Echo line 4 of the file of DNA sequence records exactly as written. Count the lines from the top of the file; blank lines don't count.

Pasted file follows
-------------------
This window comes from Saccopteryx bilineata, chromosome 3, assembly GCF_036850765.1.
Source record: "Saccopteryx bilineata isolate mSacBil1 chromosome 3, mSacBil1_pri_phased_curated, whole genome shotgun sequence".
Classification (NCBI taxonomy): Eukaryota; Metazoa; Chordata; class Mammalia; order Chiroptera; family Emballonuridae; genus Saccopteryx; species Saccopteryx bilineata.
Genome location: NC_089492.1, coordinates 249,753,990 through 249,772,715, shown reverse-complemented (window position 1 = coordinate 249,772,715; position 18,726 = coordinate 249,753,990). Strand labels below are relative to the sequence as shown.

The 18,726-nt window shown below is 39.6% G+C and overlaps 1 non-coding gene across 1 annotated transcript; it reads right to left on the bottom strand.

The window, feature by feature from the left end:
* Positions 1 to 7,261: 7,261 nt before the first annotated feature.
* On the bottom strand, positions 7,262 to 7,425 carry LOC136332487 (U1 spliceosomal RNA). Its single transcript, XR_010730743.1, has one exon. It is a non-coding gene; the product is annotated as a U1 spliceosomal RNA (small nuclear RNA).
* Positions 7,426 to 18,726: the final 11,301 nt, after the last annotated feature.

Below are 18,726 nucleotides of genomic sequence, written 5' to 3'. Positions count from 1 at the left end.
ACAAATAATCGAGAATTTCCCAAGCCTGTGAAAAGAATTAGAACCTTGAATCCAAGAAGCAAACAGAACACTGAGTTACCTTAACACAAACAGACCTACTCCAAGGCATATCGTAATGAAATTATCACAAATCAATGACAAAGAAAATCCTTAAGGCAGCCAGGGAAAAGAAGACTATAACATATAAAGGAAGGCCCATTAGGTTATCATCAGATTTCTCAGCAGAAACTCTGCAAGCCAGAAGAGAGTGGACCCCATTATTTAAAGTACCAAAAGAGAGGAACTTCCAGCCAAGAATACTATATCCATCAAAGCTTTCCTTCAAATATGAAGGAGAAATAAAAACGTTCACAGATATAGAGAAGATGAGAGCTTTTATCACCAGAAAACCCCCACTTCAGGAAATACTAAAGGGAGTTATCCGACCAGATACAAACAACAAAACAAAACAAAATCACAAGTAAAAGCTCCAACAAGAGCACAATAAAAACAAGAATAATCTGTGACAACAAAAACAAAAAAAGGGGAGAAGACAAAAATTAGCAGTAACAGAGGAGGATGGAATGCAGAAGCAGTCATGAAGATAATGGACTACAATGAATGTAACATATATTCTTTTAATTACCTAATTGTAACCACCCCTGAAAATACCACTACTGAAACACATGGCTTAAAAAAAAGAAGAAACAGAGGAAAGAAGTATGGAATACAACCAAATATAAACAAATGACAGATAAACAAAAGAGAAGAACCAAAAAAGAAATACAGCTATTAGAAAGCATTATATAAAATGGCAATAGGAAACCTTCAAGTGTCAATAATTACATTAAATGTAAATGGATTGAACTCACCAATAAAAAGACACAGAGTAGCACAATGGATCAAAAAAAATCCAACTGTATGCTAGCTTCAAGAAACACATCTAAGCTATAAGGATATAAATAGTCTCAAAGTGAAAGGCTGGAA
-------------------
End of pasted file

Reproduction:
Genome location: NC_089492.1, coordinates 249,753,990 through 249,772,715, shown reverse-complemented (window position 1 = coordinate 249,772,715; position 18,726 = coordinate 249,753,990). Strand labels below are relative to the sequence as shown.